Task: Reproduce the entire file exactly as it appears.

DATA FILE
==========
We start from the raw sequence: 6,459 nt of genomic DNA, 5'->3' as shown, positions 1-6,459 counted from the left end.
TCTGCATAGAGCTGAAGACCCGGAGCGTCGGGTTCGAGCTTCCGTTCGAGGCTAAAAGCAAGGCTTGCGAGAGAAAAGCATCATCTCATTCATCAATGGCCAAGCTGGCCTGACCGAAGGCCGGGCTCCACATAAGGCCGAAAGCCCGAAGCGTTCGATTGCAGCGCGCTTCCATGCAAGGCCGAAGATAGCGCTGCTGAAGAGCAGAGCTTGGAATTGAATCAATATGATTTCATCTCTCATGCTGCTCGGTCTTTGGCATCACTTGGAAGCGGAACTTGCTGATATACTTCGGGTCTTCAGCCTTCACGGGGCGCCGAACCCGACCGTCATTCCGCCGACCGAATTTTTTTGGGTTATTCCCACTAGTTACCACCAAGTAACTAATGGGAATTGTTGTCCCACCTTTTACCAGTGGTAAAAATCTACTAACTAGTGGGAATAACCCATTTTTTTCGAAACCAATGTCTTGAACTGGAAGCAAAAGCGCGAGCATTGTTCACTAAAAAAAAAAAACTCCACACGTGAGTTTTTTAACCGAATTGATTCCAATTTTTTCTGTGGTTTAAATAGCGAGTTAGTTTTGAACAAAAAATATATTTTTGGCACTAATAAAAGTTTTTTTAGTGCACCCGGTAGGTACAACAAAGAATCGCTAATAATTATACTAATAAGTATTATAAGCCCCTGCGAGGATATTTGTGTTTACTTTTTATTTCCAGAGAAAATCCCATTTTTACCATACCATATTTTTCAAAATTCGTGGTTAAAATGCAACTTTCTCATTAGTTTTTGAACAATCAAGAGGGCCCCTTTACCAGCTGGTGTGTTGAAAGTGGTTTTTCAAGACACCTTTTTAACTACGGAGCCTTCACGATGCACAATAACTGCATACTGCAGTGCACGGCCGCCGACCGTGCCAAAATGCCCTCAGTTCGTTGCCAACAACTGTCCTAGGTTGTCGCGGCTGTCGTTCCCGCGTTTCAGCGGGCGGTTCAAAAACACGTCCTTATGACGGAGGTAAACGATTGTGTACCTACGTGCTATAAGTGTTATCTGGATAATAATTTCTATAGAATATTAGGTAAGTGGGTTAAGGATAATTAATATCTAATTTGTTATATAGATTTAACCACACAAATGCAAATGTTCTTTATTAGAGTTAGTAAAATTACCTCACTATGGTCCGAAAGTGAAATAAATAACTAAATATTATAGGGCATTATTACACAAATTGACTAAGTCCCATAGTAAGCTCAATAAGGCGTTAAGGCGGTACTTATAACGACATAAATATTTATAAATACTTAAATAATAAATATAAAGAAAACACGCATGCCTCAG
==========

We start from the raw sequence: 6,459 nt of genomic DNA, 5'->3' as shown, positions 1-6,459 counted from the left end.
TCTGCATAGAGCTGAAGACCCGGAGCGTCGGGTTCGAGCTTCCGTTCGAGGCTAAAAGCAAGGCTTGCGAGAGAAAAGCATCATCTCATTCATCAATGGCCAAGCTGGCCTGACCGAAGGCCGGGCTCCACATAAGGCCGAAAGCCCGAAGCGTTCGATTGCAGCGCGCTTCCATGCAAGGCCGAAGATAGCGCTGCTGAAGAGCAGAGCTTGGAATTGAATCAATATGATTTCATCTCTCATGCTGCTCGGTCTTTGGCATCACTTGGAAGCGGAACTTGCTGATATACTTCGGGTCTTCAGCCTTCACGGGGCGCCGAACCCGACCGTCATTCCGCCGACCGAATTTTTTTGGGTTATTCCCACTAGTTACCACCAAGTAACTAATGGGAATTGTTGTCCCACCTTTTACCAGTGGTAAAAATCTACTAACTAGTGGGAATAACCCATTTTTTTCGAAACCAATGTCTTGAACTGGAAGCAAAAGCGCGAGCATTGTTCACTAAAAAAAAAAAACTCCACACGTGAGTTTTTTAACCGAATTGATTCCAATTTTTTCTGTGGTTTAAATAGCGAGTTAGTTTTGAACAAAAAATATATTTTTGGCACTAATAAAAGTTTTTTTAGTGCACCCGGTAGGTACAACAAAGAATCGCTAATAATTATACTAATAAGTATTATAAGCCCCTGCGAGGATATTTGTGTTTACTTTTTATTTCCAGAGAAAATCCCATTTTTACCATACCATATTTTTCAAAATTCGTGGTTAAAATGCAACTTTCTCATTAGTTTTTGAACAATCAAGAGGGCCCCTTTACCAGCTGGTGTGTTGAAAGTGGTTTTTCAAGACACCTTTTTAACTACGGAGCCTTCACGATGCACAATAACTGCATACTGCAGTGCACGGCCGCCGACCGTGCCAAAATGCCCTCAGTTCGTTGCCAACAACTGTCCTAGGTTGTCGCGGCTGTCGTTCCCGCGTTTCAGCGGGCGGTTCAAAAACACGTCCTTATGACGGAGGTAAACGATTGTGTACCTACGTGCTATAAGTGTTATCTGGATAATAATTTCTATAGAATATTAGGTAAGTGGGTTAAGGATAATTAATATCTAATTTGTTATATAGATTTAACCACACAAATGCAAATGTTCTTTATTAGAGTTAGTAAAATTACCTCACTATGGTCCGAAAGTGAAATAAATAACTAAATATTATAGGGCATTATTACACAAATTGACTAAGTCCCATAGTAAGCTCAATAAGGCGTTAAGGCGGTACTTATAACGACATAAATATTTATAAATACTTAAATAATAAATATAAAGAAAACACGCATGCCTCAG